Management Team seeks to find the best solutions to ensure speedy healing.
Occupational Therapy and Physiotherapy services are provided by Community Therapy Services. An Occupational Therapist visits weekly to conduct assessments, and a Physiotherapist visits when needed for assessments to provide programs for individual residents as required.
A Certified Rehabilitation Assistant is available 4 days per week. The Rehab Assistant provides help with exercises, strengthening programs, walking, transfers and other therapies.
Residents have access to a certified massage therapist who attends to Luther Home on a regular basis. The service is provided in the privacy of the resident’s room on a fee for service basis. Appointments for 15 minute, 30 minute or one hour sessions are available. If the resident has Blue Cross, insured coverage may be available.
A foot care nurse comes to Luther Home once a month. Foot care services are provided to residents who request them on a fee for service basis.
A professionally licensed dietitian visits Luther Home every two weeks to conduct nutritional assessments and to make suggestions regarding diet, texture and consistency in order to maintain or improve the nutritional status of the residents.
Speech Language Pathologist
A Speech Language Pathologist is available as required. The Speech Language Pathologist primarily assists with assessing swallowing disorders and provides recommendations to reduce the risk of choking.
Residents’ may keep their own family physicians for medical needs. However, the attending physician must be willing to meet the requirements of an attending physician at Luther Home. If this is not possible, there are attending physicians who visit the Home on a regular basis and new
admissions may be referred to them.
Luther Home has a music therapy program for interested residents. Music therapy can help build confidence, self-esteem, and increased social skills through positive musical experiences. Participating residents will be charged a nominal fee to cover the cost of the service.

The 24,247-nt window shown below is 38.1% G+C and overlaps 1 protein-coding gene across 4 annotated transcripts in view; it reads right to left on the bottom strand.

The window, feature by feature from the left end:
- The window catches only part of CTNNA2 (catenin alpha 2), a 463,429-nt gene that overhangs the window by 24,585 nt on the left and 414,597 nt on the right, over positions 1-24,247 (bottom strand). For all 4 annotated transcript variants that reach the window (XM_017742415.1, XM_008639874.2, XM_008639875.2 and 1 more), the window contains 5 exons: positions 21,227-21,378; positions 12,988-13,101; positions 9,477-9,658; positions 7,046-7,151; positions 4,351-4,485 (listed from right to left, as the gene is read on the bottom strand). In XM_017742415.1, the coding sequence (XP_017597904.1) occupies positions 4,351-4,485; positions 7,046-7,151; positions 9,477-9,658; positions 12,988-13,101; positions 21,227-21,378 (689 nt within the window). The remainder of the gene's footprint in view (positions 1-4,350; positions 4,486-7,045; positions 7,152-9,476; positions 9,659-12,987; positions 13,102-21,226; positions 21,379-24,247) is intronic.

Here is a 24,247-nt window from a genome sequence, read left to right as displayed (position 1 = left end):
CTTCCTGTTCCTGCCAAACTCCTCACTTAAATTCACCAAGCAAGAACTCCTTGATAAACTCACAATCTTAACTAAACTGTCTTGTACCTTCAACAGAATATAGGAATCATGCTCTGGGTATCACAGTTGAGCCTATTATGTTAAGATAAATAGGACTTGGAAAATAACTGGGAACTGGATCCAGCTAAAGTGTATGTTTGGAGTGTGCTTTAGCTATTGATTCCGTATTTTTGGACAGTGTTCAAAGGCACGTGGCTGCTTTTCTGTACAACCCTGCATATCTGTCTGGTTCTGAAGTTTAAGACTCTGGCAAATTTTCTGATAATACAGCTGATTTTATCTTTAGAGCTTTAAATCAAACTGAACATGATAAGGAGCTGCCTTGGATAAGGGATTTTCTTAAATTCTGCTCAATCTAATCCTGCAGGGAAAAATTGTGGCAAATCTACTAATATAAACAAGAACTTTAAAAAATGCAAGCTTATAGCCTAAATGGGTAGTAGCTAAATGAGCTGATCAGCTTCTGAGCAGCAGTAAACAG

A dental service is available at Luther Home for residents who cannot travel to a dentist’s office due to health status or no family to accompany them on visits. This service is provided by the University of Manitoba Dental College. All charges are the responsibility of the resident. Private health insurance plans may cover these costs.
Residents, who have full or partial dental plates that are removable, must have each separate piece engraved with the resident’s first and last name. This will help to quickly identify the owner should the dental plate be removed or misplaced. This procedure can be serviced at Luther Home for a minimal cost.
Prescription Eye Glass Policy
Residents who require vision correction through the use of eyeglasses should supply the facility with a copy of the latest eyeglass prescription to place on file. In the event that the glasses are lost or damaged, this prescription would be used to simplify the replacement. Residents’ glasses should be engraved with the resident’s full name in case of loss.
Residents requiring hearing tests may be accommodated at Luther Home. This is dependent on the availability of the services of a Hearing Aid company.
Residents’ that require the use of hearing aides are responsible for any costs incurred. As well, it is the responsibility of the resident or family to maintain the equipment at their cost. All hearing aids should be appropriately labeled.
Safety & Security
Luther Home is committed to quality care of our residents. In order to achieve a safe and secure environment, the following initiatives are noteworthy:
All residents’ rooms are equipped with a Nurse Call System.